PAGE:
Q.: If I want to Realise the Self, should I close my eyes to the world?
B.: It is enough if the mind be made insensitive to the goings-on of the world. It is like exposing photographic film to light; the more exposed the film becomes, the less discernable is the image formed upon it. If the film is left exposed to bright light for a long time, thereafter no image can be discerned from it. Likewise here. If the mind continuously and exclusively exists permanently and inseparably in the light of consciousness for a long time, it loses the capacity to register objects or think about the things of the world. Then it remains in its own native state, the state of pure consciousness.
Q.: Will a person whose mind is fixed in pure consciousness lose the capacity to function normally in the world? Does he become a mere vegetative form of life, like one who has slipped into the state of comatose?
B.: No. The activities destined to be carried on by the body go on of their own accord without any intervention from you.
Q.: That means I would no longer have any control over what my body does! Is this not a dangerous situation?
B.: Once we have surrendered to the Higher Power, He automatically takes care that only the right thing is done at any given point in time. He knows what to do and when and how. Leave everything entirely to Him. But you should not try and judge Him. Even if what He does is not to your liking or preference, do not interfere. If you have surrendered, it means that you must totally accept God’s will as being the supreme guiding force of your life, and that the exclusive consideration or priority in your life is to not permit your own ideas for your life to come into conflict with God’s.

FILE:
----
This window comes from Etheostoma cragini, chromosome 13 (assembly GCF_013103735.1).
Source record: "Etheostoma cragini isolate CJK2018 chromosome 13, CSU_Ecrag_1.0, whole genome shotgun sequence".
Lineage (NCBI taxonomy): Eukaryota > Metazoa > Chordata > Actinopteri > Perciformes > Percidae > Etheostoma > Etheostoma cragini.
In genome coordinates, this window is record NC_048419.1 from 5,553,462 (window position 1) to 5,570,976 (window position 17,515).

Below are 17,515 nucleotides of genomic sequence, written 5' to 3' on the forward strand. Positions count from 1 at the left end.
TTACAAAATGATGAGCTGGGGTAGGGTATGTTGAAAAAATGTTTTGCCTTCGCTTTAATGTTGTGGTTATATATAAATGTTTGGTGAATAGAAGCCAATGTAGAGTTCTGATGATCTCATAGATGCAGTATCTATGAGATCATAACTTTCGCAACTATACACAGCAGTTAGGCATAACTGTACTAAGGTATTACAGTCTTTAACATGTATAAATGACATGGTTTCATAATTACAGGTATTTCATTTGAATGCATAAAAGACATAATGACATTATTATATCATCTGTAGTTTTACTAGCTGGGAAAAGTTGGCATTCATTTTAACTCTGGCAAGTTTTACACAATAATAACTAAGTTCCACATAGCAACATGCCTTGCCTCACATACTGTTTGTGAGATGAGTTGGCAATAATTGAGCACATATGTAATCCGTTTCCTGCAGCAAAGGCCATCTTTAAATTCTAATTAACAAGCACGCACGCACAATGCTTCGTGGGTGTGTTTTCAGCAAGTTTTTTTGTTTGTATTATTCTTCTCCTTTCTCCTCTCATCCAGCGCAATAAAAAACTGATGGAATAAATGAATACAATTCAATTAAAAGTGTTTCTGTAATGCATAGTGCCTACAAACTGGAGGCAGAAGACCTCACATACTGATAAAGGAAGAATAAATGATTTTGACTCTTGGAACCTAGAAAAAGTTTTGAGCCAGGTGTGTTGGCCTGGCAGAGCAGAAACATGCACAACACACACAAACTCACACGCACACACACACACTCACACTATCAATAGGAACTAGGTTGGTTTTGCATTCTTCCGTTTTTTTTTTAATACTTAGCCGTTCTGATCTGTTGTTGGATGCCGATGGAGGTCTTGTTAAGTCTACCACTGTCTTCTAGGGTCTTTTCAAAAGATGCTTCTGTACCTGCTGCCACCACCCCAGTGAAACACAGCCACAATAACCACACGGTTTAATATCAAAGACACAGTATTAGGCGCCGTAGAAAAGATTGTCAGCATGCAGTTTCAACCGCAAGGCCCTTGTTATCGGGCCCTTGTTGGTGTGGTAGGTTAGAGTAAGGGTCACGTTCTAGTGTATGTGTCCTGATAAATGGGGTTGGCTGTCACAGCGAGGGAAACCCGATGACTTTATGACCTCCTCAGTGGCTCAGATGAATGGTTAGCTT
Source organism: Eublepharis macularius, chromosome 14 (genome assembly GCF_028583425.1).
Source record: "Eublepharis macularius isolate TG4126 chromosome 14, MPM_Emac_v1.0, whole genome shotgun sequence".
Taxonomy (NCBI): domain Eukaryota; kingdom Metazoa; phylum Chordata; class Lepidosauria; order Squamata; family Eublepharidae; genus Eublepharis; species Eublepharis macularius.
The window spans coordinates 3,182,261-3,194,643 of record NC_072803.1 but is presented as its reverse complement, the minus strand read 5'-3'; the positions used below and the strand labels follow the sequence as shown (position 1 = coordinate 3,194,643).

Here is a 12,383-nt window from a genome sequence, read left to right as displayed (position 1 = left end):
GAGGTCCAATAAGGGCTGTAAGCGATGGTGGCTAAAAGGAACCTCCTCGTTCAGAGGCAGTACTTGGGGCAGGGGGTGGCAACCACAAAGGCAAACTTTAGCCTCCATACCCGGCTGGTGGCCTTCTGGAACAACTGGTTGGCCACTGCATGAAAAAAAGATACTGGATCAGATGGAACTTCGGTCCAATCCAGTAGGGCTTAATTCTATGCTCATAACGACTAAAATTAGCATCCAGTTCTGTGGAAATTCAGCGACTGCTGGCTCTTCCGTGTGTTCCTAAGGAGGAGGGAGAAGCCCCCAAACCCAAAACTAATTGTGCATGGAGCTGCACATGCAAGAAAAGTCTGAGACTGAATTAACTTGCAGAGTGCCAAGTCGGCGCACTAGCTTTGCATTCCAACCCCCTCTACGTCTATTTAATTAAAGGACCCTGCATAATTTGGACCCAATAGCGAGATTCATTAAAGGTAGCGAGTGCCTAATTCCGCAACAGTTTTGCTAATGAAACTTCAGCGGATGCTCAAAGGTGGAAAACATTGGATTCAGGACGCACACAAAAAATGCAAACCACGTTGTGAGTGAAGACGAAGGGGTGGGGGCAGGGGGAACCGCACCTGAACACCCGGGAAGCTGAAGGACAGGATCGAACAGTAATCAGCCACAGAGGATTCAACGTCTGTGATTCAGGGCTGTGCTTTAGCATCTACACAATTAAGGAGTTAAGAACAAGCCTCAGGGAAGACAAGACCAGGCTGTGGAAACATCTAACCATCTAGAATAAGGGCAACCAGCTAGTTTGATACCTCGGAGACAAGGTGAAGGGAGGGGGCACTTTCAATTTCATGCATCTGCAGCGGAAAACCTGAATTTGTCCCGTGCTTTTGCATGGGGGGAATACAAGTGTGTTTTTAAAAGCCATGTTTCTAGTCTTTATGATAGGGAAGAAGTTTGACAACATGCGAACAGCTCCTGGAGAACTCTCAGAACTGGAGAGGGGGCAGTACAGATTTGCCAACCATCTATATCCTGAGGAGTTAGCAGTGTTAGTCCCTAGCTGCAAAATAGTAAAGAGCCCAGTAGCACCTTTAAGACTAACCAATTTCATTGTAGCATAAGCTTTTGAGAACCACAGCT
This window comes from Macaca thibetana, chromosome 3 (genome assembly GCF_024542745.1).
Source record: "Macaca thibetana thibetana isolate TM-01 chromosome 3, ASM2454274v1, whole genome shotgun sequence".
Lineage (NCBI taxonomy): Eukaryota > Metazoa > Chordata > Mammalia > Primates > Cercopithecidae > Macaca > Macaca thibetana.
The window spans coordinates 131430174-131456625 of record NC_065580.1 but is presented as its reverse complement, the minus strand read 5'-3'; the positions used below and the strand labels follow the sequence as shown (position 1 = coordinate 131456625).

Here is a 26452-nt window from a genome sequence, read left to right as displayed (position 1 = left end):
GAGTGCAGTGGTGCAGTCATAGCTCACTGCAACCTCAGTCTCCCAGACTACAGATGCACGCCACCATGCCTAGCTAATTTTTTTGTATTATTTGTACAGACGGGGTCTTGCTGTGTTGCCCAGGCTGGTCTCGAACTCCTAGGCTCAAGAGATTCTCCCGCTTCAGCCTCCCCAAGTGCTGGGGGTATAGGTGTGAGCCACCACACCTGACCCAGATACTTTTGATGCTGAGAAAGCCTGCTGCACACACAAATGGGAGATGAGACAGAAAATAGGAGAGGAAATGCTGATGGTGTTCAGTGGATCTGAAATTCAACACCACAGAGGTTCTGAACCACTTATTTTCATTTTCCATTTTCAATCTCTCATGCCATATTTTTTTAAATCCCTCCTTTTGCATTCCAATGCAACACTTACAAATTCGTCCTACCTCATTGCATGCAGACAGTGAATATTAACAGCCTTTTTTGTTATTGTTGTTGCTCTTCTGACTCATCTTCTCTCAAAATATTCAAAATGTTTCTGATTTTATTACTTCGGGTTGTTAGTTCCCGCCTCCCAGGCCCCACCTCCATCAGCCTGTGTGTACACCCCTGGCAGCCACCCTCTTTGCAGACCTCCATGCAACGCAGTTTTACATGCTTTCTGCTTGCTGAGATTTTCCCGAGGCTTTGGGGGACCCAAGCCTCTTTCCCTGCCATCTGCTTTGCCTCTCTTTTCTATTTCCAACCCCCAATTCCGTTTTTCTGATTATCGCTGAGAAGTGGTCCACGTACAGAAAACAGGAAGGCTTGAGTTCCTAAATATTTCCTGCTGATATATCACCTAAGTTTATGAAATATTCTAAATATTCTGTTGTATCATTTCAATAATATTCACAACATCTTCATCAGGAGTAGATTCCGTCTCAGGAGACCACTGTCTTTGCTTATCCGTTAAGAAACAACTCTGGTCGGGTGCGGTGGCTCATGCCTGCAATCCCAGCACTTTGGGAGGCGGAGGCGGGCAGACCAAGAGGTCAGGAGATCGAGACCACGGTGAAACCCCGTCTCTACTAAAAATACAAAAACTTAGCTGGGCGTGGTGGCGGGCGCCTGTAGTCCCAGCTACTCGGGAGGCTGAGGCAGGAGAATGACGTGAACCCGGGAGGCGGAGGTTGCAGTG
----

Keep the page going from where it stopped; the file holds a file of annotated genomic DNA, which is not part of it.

After perfect self-surrender, only complete acceptance remains. There can be no room for making any complaint about one’s perceived defects and deficiencies if surrender to God has been genuinely unconditional or without reserve.
Q.: Meaning that we must blindly trust God? But that obviously requires a huge leap of faith!
B.: The explanation relating to surrendering to God was given to you since you wanted reassurance that things would go on in an amicable way even after your mind ceased to pay attention to the world. But the fact is, one who is truly desperately interested in Realising the Self will not bother about whether life in the world proceeds positively or not; if it did not, yet he would not bother about the matter. When the mind becomes introverted owing to the investigation “Who am I?”, and remains merged in the Heart, the conditions of outer life automatically continue as destined, owing to the force of prarabdha.
Do not worry about how life in the world would come to be affected if you dedicate your mind to the quest; it may even be that there might be no change in the outer life at all. If you calmly focus on remaining as the beingness of the Self, the upheavals and perturbations of the outer world will gradually begin to fade out or distance themselves from you and you will rest in the shanti [peace] of the Self while the body’s activities and your roles as a person will be automatically fulfilled by the Higher Power.